Is it any wonder outsiders look at this auld game of golf and think it’s still stuck in the Middle Ages when they see headlines like: “Pine Valley, No. 1 course in the U.S., to allow female members for first time in its 100-year plus history”?
What year is it? Oh, yes, 2021. Yet that’s the headline on the Golf Digest website after the publication broke the story that America’s best course is finally going to recognise the other 50% of the population.
As Golf Digest reports, Pine Valley has just realised golf isn’t just a man’s game and has written the following to members:
“The future of golf must move toward inclusion, and I am pleased to report that the Trustees and members of the Pine Valley Golf Club have voted unanimously and with enthusiasm to remove all gender-specific language from our bylaws.
“The club’s policies will now allow all guests to enjoy our club without restrictions and we will begin immediately identifying women candidates for membership with the expectation of having our first women members in the club by the end of this year. As has been our custom, all prospective candidates must be socially compatible, share a deep passion for the game of golf, and be able to play the golf course with the skill level our founder George Crump intended.”
Stina Sternberg, who works for Golf Digest and Golf TV, put it best when she tweeted:
The term “socially compatible” suggests blue collar women workers living in nearby Clementon, New Jersey perhaps shouldn’t apply. Ditto for blue collar men. Pine Valley might be America’s best course, but it’s not what could have previously been called a “working man’s” golf club.
Owning up time: I’ve played Pine Valley. Perhaps I’m a hypocrite since I’ve railed against male-only clubs my entire golf writing career. I went to Pine Valley to experience what Tom Doak described in his seminal book The Confidential Guide as…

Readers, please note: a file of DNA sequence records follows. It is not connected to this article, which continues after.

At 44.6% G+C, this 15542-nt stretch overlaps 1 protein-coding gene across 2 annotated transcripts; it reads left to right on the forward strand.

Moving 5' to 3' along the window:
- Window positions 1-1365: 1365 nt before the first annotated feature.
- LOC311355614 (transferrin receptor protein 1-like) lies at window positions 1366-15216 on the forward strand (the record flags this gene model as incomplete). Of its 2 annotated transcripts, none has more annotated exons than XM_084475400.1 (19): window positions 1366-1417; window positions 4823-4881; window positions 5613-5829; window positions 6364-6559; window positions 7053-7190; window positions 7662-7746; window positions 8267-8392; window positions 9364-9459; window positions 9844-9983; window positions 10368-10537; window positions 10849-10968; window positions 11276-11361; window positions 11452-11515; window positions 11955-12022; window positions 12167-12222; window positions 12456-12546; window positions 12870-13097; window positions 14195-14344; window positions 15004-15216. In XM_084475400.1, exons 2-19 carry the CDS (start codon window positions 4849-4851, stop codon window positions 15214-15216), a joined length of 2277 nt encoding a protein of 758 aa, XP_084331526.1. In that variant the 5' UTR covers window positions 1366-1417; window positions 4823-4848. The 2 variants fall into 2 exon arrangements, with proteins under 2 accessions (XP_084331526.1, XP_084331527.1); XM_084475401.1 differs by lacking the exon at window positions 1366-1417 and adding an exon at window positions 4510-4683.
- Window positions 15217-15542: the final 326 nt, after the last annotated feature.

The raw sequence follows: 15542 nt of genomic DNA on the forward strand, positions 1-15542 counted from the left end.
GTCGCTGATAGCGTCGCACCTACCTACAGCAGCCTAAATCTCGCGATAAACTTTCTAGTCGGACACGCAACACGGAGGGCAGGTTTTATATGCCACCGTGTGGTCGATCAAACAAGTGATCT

“…golf’s most awesome experience, a shining example of golf architecture in the raw so that even the color-blind can understand it.”
Doak probably never wrote a truer word. Pine Valley is far and away the best inland course I’ve ever played.
I also played Royal St George’s, Royal Troon (pictured) and Muirfield – in my opinion the world’s best links – before they saw the light and opened their doors to women members.
Hypocrite? Maybe? But there’s a difference between playing a golf course and joining clubs that (previously) discriminate against women. While I agree the former felt uncomfortable, the latter was/is inexcusable. No way in 100 years – 108 years in Pine Valley’s case – would I ever have considered joining an all-male club. My family would probably disown me. In fact, I never for a moment considered such establishments even existed when I first learned to play this game at Merry Hill Golf Club just outside Kitchener, Ontario, Canada. There were no signs at Merry Hill such as the one that allegedly hung in the Royal St George’s lunchroom in the early 1900s that read:
“Women are admitted to play on the course only on sufferance and must at all times give way to (male) members.”
I don’t remember any battles of the sexes at Merry Hill. Everyone just played golf, which is just as it should be
I agree with Sternberg. It’s embarrassing for a club like Pine Valley to take so long to reach this decision, just as it was embarrassing for the aforementioned Scottish Clubs and the Royal & Ancient Golf Club of St Andrews to take so long to accept women members. These clubs only began admitting women in 2014.
Another wee bit of golf hell has just begun to freeze over.
#JustSaying: “Women playing in trousers must take their trousers off before entering the clubhouse.” Another sign that allegedly hung outside Royal St George’s for a brief period in the 1920s